2. The 2.9% or 3.8% Medicare tax. The Medicare part of the tax is due on an unlimited amount of net SE income. In other words, there's no ceiling.

So until your net SE income exceeds the Social Security tax ceiling of $127,200 in 2017 (up from $118,500 for 2016), you owe the SE tax at the painfully high rate of 15.3% consisting of 12.4% Social Security plus 2.9% Medicare.

After the ceiling is exceeded, the Social Security tax portion drops away, and the SE tax rate falls to 2.9% to cover the Medicare tax. However, the Medicare tax jumps to 3.8% once your self-employment income exceeds the applicable threshold ($200,000 for unmarried individuals or $250,000 for married couples filing jointly).

Note: The tax results are the same if you operate your business as a single-member LLC, which is treated as a sole proprietorship for federal tax purposes.

While the SE tax is painful now, it's could get worse in the future.

So it may be time to consider an S corporation conversion. Reason: The SE tax doesn't apply to earnings from an S corporation business.

However, the FICA tax applies to salary compensation paid to an S corp shareholder-employee. In 2017, the FICA tax rate is 15.3% on salary up to the $127,200 Social Security tax ceiling. Salary above the Social Security tax ceiling is subject to a 2.9% or 3.8% FICA tax rate to cover the Medicare tax.

The employee share of the FICA tax is withheld from an S corporation shareholder-employee's salary; the other portion is paid by the corporation directly to the U.S. Treasury.

The Tax Savings

The FICA tax is only due on an S corporation shareholder-employee's salary. So when the company pays only a portion of its profits to the owner, or owners, in the form of a reasonable salary, with the remaining portion paid out in the form of cash distributions, only the salary portion is hit with Social Security and Medicare taxes (in the form of the FICA tax). The profits paid out as cash distributions are exempt from the FICA tax (and exempt from the SE tax too).

Key Point

These tax-saving results are not a one-time phenomenon. You can collect similar Social Security and Medicare tax savings, or better, in future years if the business maintains or exceeds its current level of profitability.

Converting an unincorporated small business into an S corporation is not a great idea in all situations but it works for some businesses. Consult with your EHTC Tax Advisor for more information.

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Tags: Business, S Corporation, Sole Propietorship, LLC, Taxes

Answers to Your Questions about Marital Status and Tax Returns

Posted on Fri, Jun 23, 2017

When a couple ties the knot or gets divorced, taxes are probably not the first thing on their minds. But many decisions that couples make do affect their tax returns — and the amount they ultimately owe the federal government.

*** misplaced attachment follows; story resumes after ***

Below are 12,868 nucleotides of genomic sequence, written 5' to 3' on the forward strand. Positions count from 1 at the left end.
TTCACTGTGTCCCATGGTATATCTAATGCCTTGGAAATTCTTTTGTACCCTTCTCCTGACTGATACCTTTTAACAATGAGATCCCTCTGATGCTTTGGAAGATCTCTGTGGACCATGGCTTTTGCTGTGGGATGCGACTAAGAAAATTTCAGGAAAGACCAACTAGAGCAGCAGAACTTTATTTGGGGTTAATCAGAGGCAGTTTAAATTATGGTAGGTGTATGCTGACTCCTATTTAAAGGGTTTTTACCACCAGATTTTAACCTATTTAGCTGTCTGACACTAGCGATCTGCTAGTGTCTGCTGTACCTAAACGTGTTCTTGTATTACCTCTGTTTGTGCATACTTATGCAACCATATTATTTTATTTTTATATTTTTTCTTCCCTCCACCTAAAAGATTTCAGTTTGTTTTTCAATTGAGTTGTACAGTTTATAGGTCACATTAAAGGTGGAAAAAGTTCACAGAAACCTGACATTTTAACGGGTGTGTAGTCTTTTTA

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Tags: Marriage, Divorce, Taxes

New IRS Regs on Disguised Sales Affect Partnerships and LLCs

Posted on Mon, Oct 31, 2016

In October, the IRS issued new guidance targeting strategies that are used to exploit the tax benefits associated with partnerships and limited liability companies (LLCs) that are treated as partnerships for tax purposes. In a nutshell, under the new guidance, property transactions between partners and partnerships are more likely to be classified as disguised sales and, therefore, subject to taxes. Here's a summary of the most important aspects of the new temporary and final regulations on disguised sales that apply to these entities.

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Tags: IRS, Section 752, Partnership, LLC, Taxes

Beware of a 100% Personal Liability Penalty

Posted on Mon, Oct 17, 2016

A "100% penalty" can be assessed against a responsible person when federal income tax and/or federal employment taxes are withheld from employee paychecks but aren't handed over to the government.

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Tags: Taxes, Penalty, Tax Penalties, Business Owner

Dividing Assets and Tax Bills in Divorce

Posted on Fri, Oct 14, 2016

When a divorce happens, there are often major financial consequences and some important tax issues too. Here are the tax rules that generally apply when a couple's assets are split up in a divorce property settlement.

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Tags: Divorce, Taxes, State and Local Tax

3 Taxes People Love to Hate

Posted on Wed, Jul 27, 2016

Few people enjoy giving money to the IRS, but some types of taxes are viewed more unfavorably than others. Here are three worthy candidates vying for the title of most-hated tax.

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Tags: Taxes, Affordable Care Act (ACA), Penalty, Health Insurance, Medicare